Martinez added: “Senator Cochran and Senator McCain have had very different points of view on the issue of earmarks and all, and I have no doubt that from time to time they may have clashed.”

“Everybody has had a few dust-ups with Sen. McCain,” said Shelby. But he added, “I think we need to get behind the nominee. I certainly will.”

“The sooner we get behind him, get past our grievances with each other … I think it will strengthen his hand in November,” added Shelby.

Cornyn jokes about being the target of a McCain flare-up. At an annual congressional dinner with reporters in Washington Wednesday, Cornyn noted that President Bush has a penchant for nicknames, calling him “Corndog.”

“Admittedly, it’s not my favorite nickname … but it sure beats the heck out of what Senator McCain calls me,” Cornyn joked.

Charlie Cook, editor of the Cook Political Report, said that while McCain has had highly publicized episodes of anger in the past, “it doesn’t strike me as something that is a contemporary problem.”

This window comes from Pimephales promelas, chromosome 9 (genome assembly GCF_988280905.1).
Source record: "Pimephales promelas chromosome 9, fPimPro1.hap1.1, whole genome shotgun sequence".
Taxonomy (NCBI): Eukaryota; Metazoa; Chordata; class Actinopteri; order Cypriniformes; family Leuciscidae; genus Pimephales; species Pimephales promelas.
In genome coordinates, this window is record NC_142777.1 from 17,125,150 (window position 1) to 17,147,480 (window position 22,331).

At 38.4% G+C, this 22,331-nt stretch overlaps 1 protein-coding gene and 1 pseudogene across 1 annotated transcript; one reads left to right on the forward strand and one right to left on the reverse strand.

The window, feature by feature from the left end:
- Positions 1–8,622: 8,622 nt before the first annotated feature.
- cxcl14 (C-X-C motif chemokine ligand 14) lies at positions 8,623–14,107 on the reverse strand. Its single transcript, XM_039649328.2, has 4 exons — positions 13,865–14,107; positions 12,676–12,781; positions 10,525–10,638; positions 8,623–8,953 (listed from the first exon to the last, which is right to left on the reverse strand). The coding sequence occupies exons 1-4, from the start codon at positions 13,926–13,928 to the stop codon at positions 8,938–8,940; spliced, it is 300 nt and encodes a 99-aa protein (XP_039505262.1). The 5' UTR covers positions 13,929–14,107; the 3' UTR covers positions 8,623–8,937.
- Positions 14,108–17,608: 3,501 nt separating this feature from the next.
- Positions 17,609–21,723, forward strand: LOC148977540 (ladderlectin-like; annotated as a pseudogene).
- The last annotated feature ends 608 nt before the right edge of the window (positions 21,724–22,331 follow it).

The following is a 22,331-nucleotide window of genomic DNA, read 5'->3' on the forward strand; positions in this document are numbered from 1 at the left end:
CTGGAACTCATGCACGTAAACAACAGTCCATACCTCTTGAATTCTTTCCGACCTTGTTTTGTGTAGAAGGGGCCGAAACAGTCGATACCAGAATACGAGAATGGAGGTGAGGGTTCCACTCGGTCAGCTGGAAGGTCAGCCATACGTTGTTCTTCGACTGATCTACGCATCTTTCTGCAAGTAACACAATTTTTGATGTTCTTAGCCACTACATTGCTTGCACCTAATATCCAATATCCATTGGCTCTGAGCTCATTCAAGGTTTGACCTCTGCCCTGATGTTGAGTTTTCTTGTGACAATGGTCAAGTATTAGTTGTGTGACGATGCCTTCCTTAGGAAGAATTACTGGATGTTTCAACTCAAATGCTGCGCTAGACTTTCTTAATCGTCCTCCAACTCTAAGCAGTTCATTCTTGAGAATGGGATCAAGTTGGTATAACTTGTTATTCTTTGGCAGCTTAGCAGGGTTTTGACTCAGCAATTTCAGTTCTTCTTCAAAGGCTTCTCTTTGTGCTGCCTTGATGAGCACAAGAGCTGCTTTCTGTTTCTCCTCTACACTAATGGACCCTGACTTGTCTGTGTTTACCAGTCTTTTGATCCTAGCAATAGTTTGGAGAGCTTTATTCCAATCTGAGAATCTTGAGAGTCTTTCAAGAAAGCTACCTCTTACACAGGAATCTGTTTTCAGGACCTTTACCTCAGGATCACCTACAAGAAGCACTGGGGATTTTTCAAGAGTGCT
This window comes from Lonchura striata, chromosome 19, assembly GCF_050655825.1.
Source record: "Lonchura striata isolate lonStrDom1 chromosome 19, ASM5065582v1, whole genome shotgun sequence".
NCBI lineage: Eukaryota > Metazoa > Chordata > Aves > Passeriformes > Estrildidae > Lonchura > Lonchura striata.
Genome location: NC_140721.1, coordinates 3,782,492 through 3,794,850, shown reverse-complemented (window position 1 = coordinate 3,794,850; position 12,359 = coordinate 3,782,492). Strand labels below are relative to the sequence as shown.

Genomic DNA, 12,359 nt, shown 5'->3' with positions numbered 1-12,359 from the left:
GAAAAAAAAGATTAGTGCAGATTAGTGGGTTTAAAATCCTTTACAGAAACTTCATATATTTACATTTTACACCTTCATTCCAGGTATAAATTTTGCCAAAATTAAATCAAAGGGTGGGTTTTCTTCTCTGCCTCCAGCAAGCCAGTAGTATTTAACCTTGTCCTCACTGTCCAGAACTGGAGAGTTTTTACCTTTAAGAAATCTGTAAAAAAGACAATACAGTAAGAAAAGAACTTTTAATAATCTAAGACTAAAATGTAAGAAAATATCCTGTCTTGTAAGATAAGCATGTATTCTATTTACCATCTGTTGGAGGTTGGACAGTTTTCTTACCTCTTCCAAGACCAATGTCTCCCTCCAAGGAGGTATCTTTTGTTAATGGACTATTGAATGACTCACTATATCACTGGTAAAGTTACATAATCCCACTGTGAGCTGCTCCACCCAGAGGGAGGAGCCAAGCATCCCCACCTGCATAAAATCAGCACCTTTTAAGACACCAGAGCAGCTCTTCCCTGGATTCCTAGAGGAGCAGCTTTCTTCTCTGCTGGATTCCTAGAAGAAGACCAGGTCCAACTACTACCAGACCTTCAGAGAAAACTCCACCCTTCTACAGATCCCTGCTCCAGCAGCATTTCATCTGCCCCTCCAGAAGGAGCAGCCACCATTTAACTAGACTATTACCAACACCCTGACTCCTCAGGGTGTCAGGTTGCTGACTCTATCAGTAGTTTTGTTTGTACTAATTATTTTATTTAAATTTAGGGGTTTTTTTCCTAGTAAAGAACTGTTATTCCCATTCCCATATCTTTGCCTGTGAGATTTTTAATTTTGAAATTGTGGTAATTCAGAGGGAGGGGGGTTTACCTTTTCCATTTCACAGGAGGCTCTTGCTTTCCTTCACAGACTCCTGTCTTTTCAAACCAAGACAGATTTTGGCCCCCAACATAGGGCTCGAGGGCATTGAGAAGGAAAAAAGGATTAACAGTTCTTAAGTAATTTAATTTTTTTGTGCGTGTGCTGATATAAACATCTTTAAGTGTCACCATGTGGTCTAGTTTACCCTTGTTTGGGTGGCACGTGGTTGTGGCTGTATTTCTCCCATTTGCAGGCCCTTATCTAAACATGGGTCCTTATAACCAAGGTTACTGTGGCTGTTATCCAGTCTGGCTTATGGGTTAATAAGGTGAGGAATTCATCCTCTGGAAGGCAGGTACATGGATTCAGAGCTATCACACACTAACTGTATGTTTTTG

“I don’t doubt it was a problem. But if watching his campaign melt down last summer didn’t trigger an episode, then it looks like it’s (a problem) he pretty much has a handle on,” said Cook. “Unless McCain starts to have some public outbursts, it’s kind of a non-issue.”

Former Republic national editor Tina May disagrees: “I keep wondering when the real McCain will surface. But I fear he’ll fool voters all the way to the White House.”

Reporter Billy House can be reached at bhouse@mediageneral.com or at 1 (202) 662-7673.

Read part 1 | Read part 2